Arrested journalist pleaded with officer: ‘This is my job’

Published 6:01 pm Tuesday, March 9, 2021

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IOWA CITY, Iowa — An Iowa journalist covering a protest for racial justice was temporarily blinded after a police officer shot pepper spray at her and then jailed despite telling him repeatedly that she was just doing her job, according to video played Tuesday at the reporter’s trial.

Body camera video captured by Des Moines Police Sgt. Natale Chiodo showed Des Moines Register reporter Andrea Sahouri in custody on May 31, 2020, her eyes burning from pepper spray. She said she was with the newspaper and asked Officer Luke Wilson why he was arresting her, adding that she was in pain and couldn’t see.

“This is my job,” Sahouri says on the video. “I’m just doing my job. I’m a journalist.”

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Sahouri’s defense played the video for jurors on the second day of a trial in which Sahouri and her former boyfriend, Spenser Robnett, are charged with failure to disperse and interference with official acts. The prosecution has drawn widespread criticism from media and human rights advocates, who say that the charges are an attack on press freedom. The pair face fines and potentially even jail time if convicted.

Officer Wilson testified that he failed to record the arrest on his body camera and did not notify a supervisor as required by department policy. But Chiodo’s body camera captured the scene shortly after Wilson detained Sahouri.

Chiodo said he did not arrest a second Register reporter with Sahouri, Katie Akin, because she wasn’t disobeying orders and “seemed very scared,” telling her to leave instead.

Akin testified that she was surprised to see an officer pepper spray and arrest Sahouri because “I didn’t understand us to be breaking any laws or doing anything wrong.” Akin said she began yelling to police that they were journalists and showing a press badge.

The Freedom of the Press Foundation called the video powerful evidence that Sahouri “was arrested while doing her job reporting on historic protests.”

“This arrest should never have been made and the prosecutor should never have brought these charges,” the group said in a tweet.

Des Moines Register executive editor Carol Hunter testified that the newspaper assigned Sahouri to cover the protest at Merle Hay mall days after the death of George Floyd, a Black Minneapolis man who was declared dead after a white officer put his knee on his neck for about nine minutes. Hunter said Sahouri did her job “very well” that night, reporting observations and images of the event live on Twitter.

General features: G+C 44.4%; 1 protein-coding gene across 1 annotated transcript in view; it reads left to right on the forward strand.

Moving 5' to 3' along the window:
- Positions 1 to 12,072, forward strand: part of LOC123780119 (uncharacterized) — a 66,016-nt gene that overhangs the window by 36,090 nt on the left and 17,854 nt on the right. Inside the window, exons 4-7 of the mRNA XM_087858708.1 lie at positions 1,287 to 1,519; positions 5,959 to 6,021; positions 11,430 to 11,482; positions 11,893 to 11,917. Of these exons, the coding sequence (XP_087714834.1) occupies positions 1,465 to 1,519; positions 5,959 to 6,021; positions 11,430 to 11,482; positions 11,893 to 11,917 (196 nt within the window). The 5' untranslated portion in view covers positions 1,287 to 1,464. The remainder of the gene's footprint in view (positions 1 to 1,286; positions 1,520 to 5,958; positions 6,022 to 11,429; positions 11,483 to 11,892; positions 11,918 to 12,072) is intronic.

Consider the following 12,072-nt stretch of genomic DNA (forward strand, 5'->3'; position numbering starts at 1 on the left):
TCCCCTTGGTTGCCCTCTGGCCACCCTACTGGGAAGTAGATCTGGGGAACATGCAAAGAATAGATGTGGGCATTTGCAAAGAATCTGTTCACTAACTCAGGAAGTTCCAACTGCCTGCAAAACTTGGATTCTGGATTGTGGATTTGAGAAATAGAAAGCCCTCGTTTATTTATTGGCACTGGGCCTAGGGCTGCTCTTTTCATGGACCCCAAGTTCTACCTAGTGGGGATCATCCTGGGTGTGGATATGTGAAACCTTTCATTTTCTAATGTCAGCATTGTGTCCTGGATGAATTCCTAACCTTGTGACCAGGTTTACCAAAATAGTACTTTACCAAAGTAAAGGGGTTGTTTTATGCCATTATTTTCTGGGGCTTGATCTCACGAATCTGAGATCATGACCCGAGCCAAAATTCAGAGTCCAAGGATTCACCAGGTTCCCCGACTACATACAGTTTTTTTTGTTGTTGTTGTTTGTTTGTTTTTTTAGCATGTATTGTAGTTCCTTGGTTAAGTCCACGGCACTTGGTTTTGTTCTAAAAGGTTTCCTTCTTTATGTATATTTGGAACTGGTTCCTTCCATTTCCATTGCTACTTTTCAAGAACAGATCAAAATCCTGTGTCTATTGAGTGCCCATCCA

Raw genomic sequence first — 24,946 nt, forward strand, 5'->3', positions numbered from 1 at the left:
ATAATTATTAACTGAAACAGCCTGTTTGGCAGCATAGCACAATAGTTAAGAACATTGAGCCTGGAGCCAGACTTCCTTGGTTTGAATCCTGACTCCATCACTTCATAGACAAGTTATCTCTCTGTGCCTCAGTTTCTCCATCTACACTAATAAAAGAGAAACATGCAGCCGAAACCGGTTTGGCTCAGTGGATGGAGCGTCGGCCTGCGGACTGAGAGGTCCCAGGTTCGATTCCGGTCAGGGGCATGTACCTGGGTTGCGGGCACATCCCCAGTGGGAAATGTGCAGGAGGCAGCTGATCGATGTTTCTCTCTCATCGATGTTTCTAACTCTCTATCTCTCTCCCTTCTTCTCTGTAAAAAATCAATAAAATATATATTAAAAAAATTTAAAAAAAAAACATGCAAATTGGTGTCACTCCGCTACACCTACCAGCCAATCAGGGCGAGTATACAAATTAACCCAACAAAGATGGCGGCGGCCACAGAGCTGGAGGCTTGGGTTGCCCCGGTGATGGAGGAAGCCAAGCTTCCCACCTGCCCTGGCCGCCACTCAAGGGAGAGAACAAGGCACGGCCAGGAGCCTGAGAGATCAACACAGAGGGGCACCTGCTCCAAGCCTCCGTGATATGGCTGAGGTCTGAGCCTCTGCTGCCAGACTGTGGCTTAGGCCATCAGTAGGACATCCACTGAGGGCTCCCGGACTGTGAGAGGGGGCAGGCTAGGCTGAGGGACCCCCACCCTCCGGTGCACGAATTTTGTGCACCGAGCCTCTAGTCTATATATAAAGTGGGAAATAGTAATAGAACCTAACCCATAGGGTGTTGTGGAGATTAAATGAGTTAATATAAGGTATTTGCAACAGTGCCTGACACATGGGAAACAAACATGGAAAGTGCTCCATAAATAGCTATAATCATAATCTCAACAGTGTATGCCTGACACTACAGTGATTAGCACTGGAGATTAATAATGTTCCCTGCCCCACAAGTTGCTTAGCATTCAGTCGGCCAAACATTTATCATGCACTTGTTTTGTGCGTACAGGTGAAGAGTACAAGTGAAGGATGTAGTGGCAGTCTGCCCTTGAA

Hunter said Sahouri did not violate newspaper policy by allowing her boyfriend to join her at the event, which she said made sense given that it was a dangerous situation. She said the paper had not issued any formal credentials to Sahouri and that employees only had security badges at that time, which were optional to carry. Authorities have said Sahouri wasn’t wearing press credentials.

Wilson, an 18-year veteran of the Des Moines Police Department, said he responded to the protest and found a “riotous mob” that was breaking store windows, throwing rocks and water bottles at officers, and running in different directions. He said his unit was told to clear a parking lot, and he used a device known as a fogger to blanket the area with clouds of pepper spray.

He said the chemical irritants worked in forcing most of the crowd to scatter, including Robnett, but that he decided Sahouri needed to be arrested when she did not leave. Wilson said he was unaware that Sahouri was a journalist.

Wilson said that he grabbed her with his left hand while his fogger was in his right hand. Wilson said that Robnett returned and tried to pull Sahouri out of his grasp, and Wilson said he deployed more pepper spray that “incapacitated” Robnett.

Sahouri was taken to jail in a police van and released hours later.

Under cross-examination by defense attorney Nicholas Klinefeldt, Wilson said that he charged Sahouri with interference because she briefly pulled her left arm away while he was arresting her. He acknowledged that he didn’t mention that claim in his police report on the arrest.

Wilson said that he only rarely used his body camera during his normal job at the city airport, wrongly believed it had recorded Sahouri’s arrest and was unfamiliar with the details of the department’s body camera policy.

The cameras are always capturing video when on and can retrieve video of incidents that were not recorded afterward if they have not yet been erased. Officers who fail to record incidents they should have are required to notify supervisors, who can then try to recover video that does not have audio.

Prosecutors say Sahouri and Robnett ignored a police order to leave the area that was broadcast over a public address system about 90 minutes before their arrests.

The defense argues that order was intended only to clear an intersection where protesters were blocking a squad car. Akin, the Register reporter who wasn’t arrested, testified that she didn’t have the impression that she was supposed to leave and continued her reporting.

Body camera video played in court showed officers yelling at protesters to get out of the intersection and instructing them to be peaceful. Robnett and Sahouri complied.

A separate order to disperse could be heard faintly on the video in the background — so quiet that even an officer testifying for the prosecution seemed to struggle to make it out. But prosecutors argued the message was louder at the scene.